Friday, 11 May 2012

Celluloid Sounds - The Long Good Friday (1980)

A few years back I was asked by a fellow academic to decide upon my favourite British film of all time, and then write an appreciation of it, for a book that unfortunately never saw the light of day. I chose The Long Good Friday and as I think about it now, several years on, my decision would probably remain the same. My interest in British genre cinema goes far beyond horror; indeed at one time I had a greater interest in home-grown gangster, noir, and science-fiction films than I did with a lot of generically retrograde horror pictures. The challenge of a genre film is in providing something innovative and new within a restrictive narrative and iconographic environment; this is made even more challenging when that genre then has to be adjusted to the meta-narratives and cultural concerns of a national cinema. In some genres, such as the western, this is impossible. But the syntactic concerns of the American gangster film seem to fit the gritty social realism that marked large swathes of British cinema like a glove. The Long Good Friday is an innovative gangster picture that isn’t concerned with the rise of the criminal, but instead completely focuses on his fall, and it is a fall that is made supremely entertaining by Bob Hoskins’ apoplectic and bemused rage.

But we are here to discuss the soundtrack which was composed by Francis Monkman. I’ve read accusations of datedness in the past in relation to the music, but The Long Good Friday as a whole is completely dated anyway. The political and social ideology explored in the film is one which would become firmly associated with the leadership of Margaret Thatcher throughout the 1980’s. That Thatcher had only just come to power when the film was being written and then subsequently released, illustrates the prophetic nature of the screenplay. There isn’t a great deal of difference between Harold Shand in 1980 and Albert Spica in 1989, even though the grotesque gangster of Peter Greenaway’s The Cook, the Thief, his Wife & Her Lover is more of a vulgar caricature of Thatcherite values. So the electronic synth based music of Mr. Monkman helps to ground the film in the early 1980’s, and this is very important. Monkman first emerged as a name of repute in the progressive rock group Curved Air; they achieved their five minutes of fame with the excellent hit single Back Street Luv, before Monkman moved on after contributing keyboards and guitars to their first three albums. In 1979 Monkman joined Sky, a super group of sorts formed by classical guitarist John Williams and session musician extraordinaire Herbie Flowers. But the success of The Long Good Friday and the allure of solo projects saw Monkman leave the group after two albums.

Oddly enough Monkman did not make a career out of soundtracks, despite the occasional brilliance of this score. I’ve chosen four compositions to represent the soundtrack, and it was impossible for me to omit the most famous piece, however I’ve always preferred the arrangement of the title music that plays over Shand’s despairing face at the conclusion of the movie which goes under the title Taken. The other three tracks show off Monkman’s moody and pulsating electronic textures. Of particular note is At the Pool which creates an eerie shimmering atmosphere that complements one of the films most disturbing scenes. The soundtrack was originally released on LP in the UK in 1979 on Spartan Records, and was reissued on LP and for the first time on CD in 1989 courtesy of Silva Screen. A subsequent CD release on the Metrodome label in 2000 was backed with a selection of tracks inspired by the film, but the source material was ripped from vinyl and is of low quality, so should be avoided. If you’re looking to add this title to your collection then you can do no worse than the Silva Screen release from 1989. And now after all that babble, lets enjoy some music.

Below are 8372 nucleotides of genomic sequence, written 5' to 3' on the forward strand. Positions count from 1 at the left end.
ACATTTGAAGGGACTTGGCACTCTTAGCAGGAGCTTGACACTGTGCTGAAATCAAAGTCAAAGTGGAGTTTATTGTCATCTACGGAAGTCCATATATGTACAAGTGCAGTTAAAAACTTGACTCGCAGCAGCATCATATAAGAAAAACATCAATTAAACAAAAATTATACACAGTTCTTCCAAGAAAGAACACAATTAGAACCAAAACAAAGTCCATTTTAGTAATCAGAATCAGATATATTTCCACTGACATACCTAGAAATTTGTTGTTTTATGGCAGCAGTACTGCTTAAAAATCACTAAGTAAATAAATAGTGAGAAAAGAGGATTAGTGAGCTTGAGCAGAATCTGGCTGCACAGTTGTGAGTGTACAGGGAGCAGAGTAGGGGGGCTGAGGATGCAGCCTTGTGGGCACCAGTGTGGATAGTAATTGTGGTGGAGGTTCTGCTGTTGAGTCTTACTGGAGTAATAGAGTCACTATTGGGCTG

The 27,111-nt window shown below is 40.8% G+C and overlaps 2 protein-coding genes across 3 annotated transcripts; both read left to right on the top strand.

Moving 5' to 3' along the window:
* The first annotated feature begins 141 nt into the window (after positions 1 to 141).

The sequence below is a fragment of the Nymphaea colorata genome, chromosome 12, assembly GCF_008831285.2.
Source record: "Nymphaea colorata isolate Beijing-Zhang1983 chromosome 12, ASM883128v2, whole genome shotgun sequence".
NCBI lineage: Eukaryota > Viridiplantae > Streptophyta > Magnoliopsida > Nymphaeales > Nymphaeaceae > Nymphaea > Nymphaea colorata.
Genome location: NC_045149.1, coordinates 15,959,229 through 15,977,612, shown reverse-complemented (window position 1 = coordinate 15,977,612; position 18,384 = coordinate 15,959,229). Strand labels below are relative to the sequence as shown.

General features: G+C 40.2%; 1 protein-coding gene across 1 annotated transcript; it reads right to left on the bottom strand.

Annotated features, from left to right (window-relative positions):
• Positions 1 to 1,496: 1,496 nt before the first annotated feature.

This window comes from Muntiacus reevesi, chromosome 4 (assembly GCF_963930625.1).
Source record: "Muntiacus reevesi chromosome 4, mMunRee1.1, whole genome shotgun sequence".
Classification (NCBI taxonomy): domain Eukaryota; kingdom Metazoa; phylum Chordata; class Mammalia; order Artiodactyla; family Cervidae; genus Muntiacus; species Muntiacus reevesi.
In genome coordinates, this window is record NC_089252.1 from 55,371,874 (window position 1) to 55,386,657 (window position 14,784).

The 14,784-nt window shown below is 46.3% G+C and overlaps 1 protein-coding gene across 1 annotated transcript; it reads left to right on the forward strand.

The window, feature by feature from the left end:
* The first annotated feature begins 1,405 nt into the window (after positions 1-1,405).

TRACK LISTING - Silva Screen Records (1989)
01 Main Title (1:57)
02 Overture (6:24)
03 The Scene is Set (2:27)
04 At the Pool (2:43)
05 Discovery (3:26)
06 The Icehouse (5:04)
07 Talking to the Police (4:11)
08 Guitar Interludes (6:07)
09 Realisation (2:33)
10 Fury (6:19)
11 Taken (2:50)


  1. Another classic example, in the late 70`s the British film industry should`ve still been making horror and science-fiction (to keep in line with American trends at that time). Instead what were we producing ?, idiotic garbage like this, thats what !. The late 70`s was a time when the American film industry was making incredible leaps and bounds forward whilst the British film industry was taking massive and absurd steps backwards. And that, Shaun my old mate, is why the British film industry has been total crap for the last 35 years.